When Rick Brown ’81 was shopping for a college, he had three simple requirements: the school had to offer an education degree, field a lacrosse team, and be near a ski mountain.
Plymouth State checked these boxes, and he enrolled. Halfway through his freshman year, his statistics professor noticed he wasn’t living up to his potential and motivated him to fully engage.
A marketing course also made Brown pivot, and while he continued as an education major, he was determined to work in marketing. Early in his career, he made a quick rise at GE Plastics, where he honed his particular blend of pragmatism and creativity.
Two decades later, Brown was a CEO with a specialty in turning around poorly performing companies. Instead of helping young students learn, achieve, and grow stronger, Brown spent his career helping businesses and their leaders do the same thing.
“I was an education major competing against a bunch of business majors early in my career, but the skills I learned at Plymouth were easily applied to my now business career,” says Brown. “After 20 years of successful leadership positions at GE, I was ready to find new ventures to explore and succeed in. The move into private equity allowed me to move into businesses that were failing and lead them back to success. Saving a business from failure or, even worse, bankruptcy gave me that same feeling as teaching and leading a student to success.”
Seeing the big picture but knowing how to concentrate on the key details is Brown’s superpower. Recently, he came to campus to help PSU students discover theirs.
He spoke to four classes and passed on some of his experiences. He told students to learn how to learn. Own their own career. Expand their bubbles outside of New England. Foster relationships. Grow from their failures. Build their résumés and find happiness.
“I was really impressed,” Brown says, noting students’ intelligent and probing questions and professors’ energy and involvement.
Four decades ago, Brown was the student sitting in a Plymouth State classroom, pondering the essence of marketing—why do people pick up Crest versus Colgate, or Coke versus Pepsi?
That fascination, and his engineer father and artist mother, helped steer Brown into the corporate world, and after a brief stint selling engineered fasteners into newly designed components, he landed the position at GE Plastics, helping engineers develop new products into technological devices, from printers to CD players and cell phones. As technology advanced, Brown’s division skyrocketed from $800 million in revenue to $8 billion.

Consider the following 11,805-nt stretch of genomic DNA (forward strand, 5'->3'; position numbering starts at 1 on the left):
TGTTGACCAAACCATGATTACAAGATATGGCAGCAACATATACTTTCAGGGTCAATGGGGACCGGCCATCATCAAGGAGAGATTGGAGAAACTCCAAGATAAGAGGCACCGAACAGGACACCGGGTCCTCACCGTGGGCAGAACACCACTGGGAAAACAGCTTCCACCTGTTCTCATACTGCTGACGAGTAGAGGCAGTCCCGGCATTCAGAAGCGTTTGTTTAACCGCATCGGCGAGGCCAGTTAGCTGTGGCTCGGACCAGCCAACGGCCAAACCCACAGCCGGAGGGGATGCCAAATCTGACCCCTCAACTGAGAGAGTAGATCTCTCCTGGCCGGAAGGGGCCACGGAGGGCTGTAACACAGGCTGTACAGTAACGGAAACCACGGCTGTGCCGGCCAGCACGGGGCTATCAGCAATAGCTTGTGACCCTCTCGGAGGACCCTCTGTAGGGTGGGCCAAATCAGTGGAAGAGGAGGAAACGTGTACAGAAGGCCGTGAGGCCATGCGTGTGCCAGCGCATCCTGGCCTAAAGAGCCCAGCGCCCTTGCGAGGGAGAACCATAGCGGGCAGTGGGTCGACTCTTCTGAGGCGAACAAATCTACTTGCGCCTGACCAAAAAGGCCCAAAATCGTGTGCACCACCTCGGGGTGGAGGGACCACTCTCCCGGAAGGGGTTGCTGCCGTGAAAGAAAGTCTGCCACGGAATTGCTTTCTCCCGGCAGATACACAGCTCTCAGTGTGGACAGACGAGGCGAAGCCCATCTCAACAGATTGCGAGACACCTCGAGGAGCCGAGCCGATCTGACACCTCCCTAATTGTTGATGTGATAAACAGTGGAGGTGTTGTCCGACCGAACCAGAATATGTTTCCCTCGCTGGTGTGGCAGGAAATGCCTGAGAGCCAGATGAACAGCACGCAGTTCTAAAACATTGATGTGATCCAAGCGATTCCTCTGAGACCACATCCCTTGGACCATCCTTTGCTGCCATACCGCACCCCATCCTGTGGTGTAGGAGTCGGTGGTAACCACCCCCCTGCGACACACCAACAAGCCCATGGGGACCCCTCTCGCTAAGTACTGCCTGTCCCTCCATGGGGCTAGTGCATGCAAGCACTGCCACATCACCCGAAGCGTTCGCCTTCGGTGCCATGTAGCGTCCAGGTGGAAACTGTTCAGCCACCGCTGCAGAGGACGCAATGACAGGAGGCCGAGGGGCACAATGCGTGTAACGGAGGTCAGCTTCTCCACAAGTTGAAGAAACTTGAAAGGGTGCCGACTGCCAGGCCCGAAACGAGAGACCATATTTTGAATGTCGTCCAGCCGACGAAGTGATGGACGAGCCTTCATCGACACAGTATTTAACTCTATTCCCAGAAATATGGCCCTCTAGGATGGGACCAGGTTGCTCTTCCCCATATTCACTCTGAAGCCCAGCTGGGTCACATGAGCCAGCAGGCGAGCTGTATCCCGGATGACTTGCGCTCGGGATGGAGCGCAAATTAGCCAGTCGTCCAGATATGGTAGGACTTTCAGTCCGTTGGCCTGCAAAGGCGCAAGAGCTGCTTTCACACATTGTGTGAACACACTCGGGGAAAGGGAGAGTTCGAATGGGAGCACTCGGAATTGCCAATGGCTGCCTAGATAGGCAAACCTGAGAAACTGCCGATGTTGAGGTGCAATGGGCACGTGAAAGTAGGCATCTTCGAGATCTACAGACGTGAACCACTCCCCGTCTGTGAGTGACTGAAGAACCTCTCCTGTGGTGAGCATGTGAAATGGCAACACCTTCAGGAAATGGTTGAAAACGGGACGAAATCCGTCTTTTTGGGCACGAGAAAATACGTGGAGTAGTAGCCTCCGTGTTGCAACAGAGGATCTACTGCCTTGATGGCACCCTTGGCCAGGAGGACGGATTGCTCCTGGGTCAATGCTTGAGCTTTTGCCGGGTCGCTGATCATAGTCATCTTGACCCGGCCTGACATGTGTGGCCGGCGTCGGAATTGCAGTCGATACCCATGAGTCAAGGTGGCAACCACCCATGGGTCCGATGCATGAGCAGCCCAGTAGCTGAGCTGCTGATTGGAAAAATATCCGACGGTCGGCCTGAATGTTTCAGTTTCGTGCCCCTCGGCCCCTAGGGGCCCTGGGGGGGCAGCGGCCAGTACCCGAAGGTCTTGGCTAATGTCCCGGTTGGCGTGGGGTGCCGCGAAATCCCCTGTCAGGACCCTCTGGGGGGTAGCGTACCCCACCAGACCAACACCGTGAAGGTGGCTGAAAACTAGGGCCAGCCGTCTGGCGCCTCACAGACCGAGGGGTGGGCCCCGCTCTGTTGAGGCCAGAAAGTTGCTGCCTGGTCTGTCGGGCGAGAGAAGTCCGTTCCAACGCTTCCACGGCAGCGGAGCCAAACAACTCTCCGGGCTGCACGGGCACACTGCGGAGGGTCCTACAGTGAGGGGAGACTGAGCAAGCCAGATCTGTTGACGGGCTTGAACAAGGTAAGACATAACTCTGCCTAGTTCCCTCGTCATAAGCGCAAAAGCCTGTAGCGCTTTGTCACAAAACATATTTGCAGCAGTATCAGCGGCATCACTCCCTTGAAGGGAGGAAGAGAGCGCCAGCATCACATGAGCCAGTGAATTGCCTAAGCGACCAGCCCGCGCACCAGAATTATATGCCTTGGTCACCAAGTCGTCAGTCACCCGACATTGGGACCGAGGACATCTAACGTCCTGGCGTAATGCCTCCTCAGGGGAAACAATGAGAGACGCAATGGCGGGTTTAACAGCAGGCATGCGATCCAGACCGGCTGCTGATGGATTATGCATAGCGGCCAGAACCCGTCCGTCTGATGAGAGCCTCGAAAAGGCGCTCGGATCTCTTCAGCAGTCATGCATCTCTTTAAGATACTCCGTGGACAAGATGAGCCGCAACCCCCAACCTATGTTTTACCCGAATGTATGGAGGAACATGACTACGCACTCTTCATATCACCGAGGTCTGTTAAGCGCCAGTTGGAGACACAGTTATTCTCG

His career exploded as well. Mentored by legendary CEOs like Jack Welch, Jeff Immelt, and Dave Cote, Brown rose quickly and collaborated on new products with companies like Nike, IBM, Dell, and Apple—and even worked with Steve Jobs.
At the private equity firm Sun Capital, Brown was an operating partner and chairman of the board for roughly 10 to 15 companies working with the CEOs. He next took over the reins at the $1.2B company OmniMax International in 2015, and over the next five years the company moved from a struggling organization to a very successful business in the building materials space, more than doubling its market value.
Brown sold OmniMax International last April and semi-retired. During his over 35-year career, he and his wife, Louise ’83, another PSU education major and lacrosse player, moved at least a dozen times across the country so he could grow his career. Brown also traveled to over 90 countries. “Louise was critical to my success in business as she supported me at every turn and kept our family close,” says Rick. “My family is what I am most proud of, and I couldn’t have had the career I did without the support of each of my four children and the passion I had for my work.”
The Browns now live in North Carolina, where Louise enjoys working out, playing tennis and golf, and spending time with their children and grandchildren. Rick enjoys golf and traveling for his photography hobby.
Rick has told his children to want more from a university than he had imagined—more than a place to get a degree, play a sport, and ski. Nevertheless, he is certain Plymouth State was the right place at the right time for him.
“Plymouth put me on the path of becoming who I am today,” he says. “At the end of the day, I got a loving, fantastic family, the boost I needed post-high school, and the start to the skills needed for a successful career.”